The World Away from Home
September 1st, 2015. CAC intern and first-time traveler Emily Zwierzchowski blogs about her two weeks in Cambodia.
My first, and by no means last, adventure abroad has officially come to an end, and although I may physically be leaving the country of Cambodia and the city of Phnom Penh, I will forever be changed by the people I met and the things that I saw. I learned that you can bookend the beginning of your trip, but never the end, because although you may have left you only continue to grow and be impacted by what you saw and did. It was sobering to realize that there is a “real world” with real problems once you leave your home, and the safety of your small New Hampshire town. A part of the world that many try to sweep under the rug and pretend doesn’t exist. A part of the world where people still live in unimaginable poverty. A part of the world where a roof over your head isn’t guaranteed, and quite often not there. A part of the world where electricity is too expensive for a vast majority of the population and families live in the dark. A part of the world where clean water and food isn’t always available. And a part of the world where child and sex trafficking is a massive business. Its sobering to see that the problems we, as U.S. Citizens, have worked so hard to eradicate are thriving right outside the safety of our countries borders. But, perhaps what is most sobering is that this is a part of the world where humans are still people, and a smile and a laugh have the power to overcome language barriers, and this is a part of the world where football has the power to change lives.
I first started volunteering for CAC Off-Field nearly one year ago, and when I asked Brian if I could dive into On-Field work and got the “a-okay” I was thrilled. The computer screen was no longer going to be my classroom but the football field instead. When I first arrived in Cambodia I was in a bit of shell shock, the sounds, smells, and sights were all new to me. I didn’t recognize the writing on the billboards, and I had never smelled such smells; sweet smells of street food wafted past me one second, then the scent of garbage the next. Everything was a whirlwind until I stepped foot on the football field. I was instantly greeted with hugs and smiles as coaches embraced me and in no time the country that I felt so estranged from was my home. Few coaches could speak English, but thanks to our translator and the work ethic of the coaches, trainings went brilliantly. Everyday new games with different themes were translated from English, to Khmer, and then signed to our deaf participants. Coaches learned valuable lessons on the importance of having a voice, being able to solve problems they faced everyday, and how to protect themselves and ultimately their players from things such as sexual, physical, and mental violence. Days were wrapped up by discussing what we had learned that day; posters scrawled with Khmer and sketches were hung up for coaches to take notes or photographs of. And with each passing day I felt more, and more privileged to be educating these coaches.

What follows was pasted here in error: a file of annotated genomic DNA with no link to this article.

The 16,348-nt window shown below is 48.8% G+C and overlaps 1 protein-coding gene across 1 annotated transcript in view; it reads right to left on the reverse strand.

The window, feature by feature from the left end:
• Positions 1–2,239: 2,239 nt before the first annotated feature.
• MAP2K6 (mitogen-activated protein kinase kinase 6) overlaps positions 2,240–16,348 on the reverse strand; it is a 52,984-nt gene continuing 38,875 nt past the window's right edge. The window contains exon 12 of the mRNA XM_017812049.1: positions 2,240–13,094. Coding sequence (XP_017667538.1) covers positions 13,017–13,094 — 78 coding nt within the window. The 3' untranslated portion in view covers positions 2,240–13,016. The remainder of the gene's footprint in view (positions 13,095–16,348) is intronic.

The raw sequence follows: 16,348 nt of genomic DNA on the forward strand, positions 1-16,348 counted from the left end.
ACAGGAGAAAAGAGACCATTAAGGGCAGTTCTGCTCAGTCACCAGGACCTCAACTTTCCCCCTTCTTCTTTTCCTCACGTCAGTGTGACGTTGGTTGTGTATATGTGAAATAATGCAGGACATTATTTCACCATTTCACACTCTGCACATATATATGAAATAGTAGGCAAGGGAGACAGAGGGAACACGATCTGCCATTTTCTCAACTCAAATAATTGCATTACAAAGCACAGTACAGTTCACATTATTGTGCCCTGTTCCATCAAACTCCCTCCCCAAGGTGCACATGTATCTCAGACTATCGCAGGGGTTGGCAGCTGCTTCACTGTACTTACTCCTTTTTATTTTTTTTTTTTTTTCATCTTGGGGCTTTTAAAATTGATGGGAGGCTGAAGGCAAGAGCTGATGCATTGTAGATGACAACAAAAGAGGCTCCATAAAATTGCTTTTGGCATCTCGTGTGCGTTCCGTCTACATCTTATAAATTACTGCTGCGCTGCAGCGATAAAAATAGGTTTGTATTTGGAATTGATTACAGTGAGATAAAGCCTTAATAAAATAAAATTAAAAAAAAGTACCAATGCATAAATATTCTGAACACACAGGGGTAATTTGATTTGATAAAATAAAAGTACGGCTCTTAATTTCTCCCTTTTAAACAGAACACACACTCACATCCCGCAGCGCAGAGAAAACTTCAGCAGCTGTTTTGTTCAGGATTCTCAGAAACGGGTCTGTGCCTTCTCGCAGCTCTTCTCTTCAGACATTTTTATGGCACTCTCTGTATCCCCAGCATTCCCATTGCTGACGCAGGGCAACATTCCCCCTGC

However, the real reward was when we got to attend these coaches trainings and be first hand witnesses to the impact we were making. The coaches of Indochina Starfish (ISF) were beautifully implementing the games we taught them to their players who, just like them, were eager to play, learn and most importantly have fun. One practice in particular that I got to attend was led by a coach who went by Strey Mau. She was coaching a u14 boys team, and despite my previous encounters with 14 year old boys, they were extremely eager and well behaved. They were all at practice promptly at 5 pm, and out laughing and kicking the ball around before practice even began. But, when Strey Mau was ready to start practice they were ready as well. We started off with a game of “Circle of Friends”, we darted in and out of the circle alternating between dances and high fives we were soon all in stitches smiling from ear to ear. We were just getting a drink when the rain came, and when I say rain I mean a torrential downpour. Everyone was rushed under the small roof covering some picnic tables where a teacher was waiting to give them a lesson on religion. I was shocked in the most amazing way that not only did these students work hard on the field, but off the field as well, and that the messages theses games we were using on field were directly correlating to their lives and educations off field.
My experience in Cambodia will be a mile marker in my life for years and years to come. The people and places and experiences I had made me see the world in a different light. No longer is it just the safe small New Hampshire town that I call home, but it’s a massive place full of a million different people with a million different stories, and ultimately, a million different problems. I feel incredibly lucky that I got the chance to travel with Coaches Across Continents, and make an impact on those problems in the heart of Cambodia and in the minds of it’s people.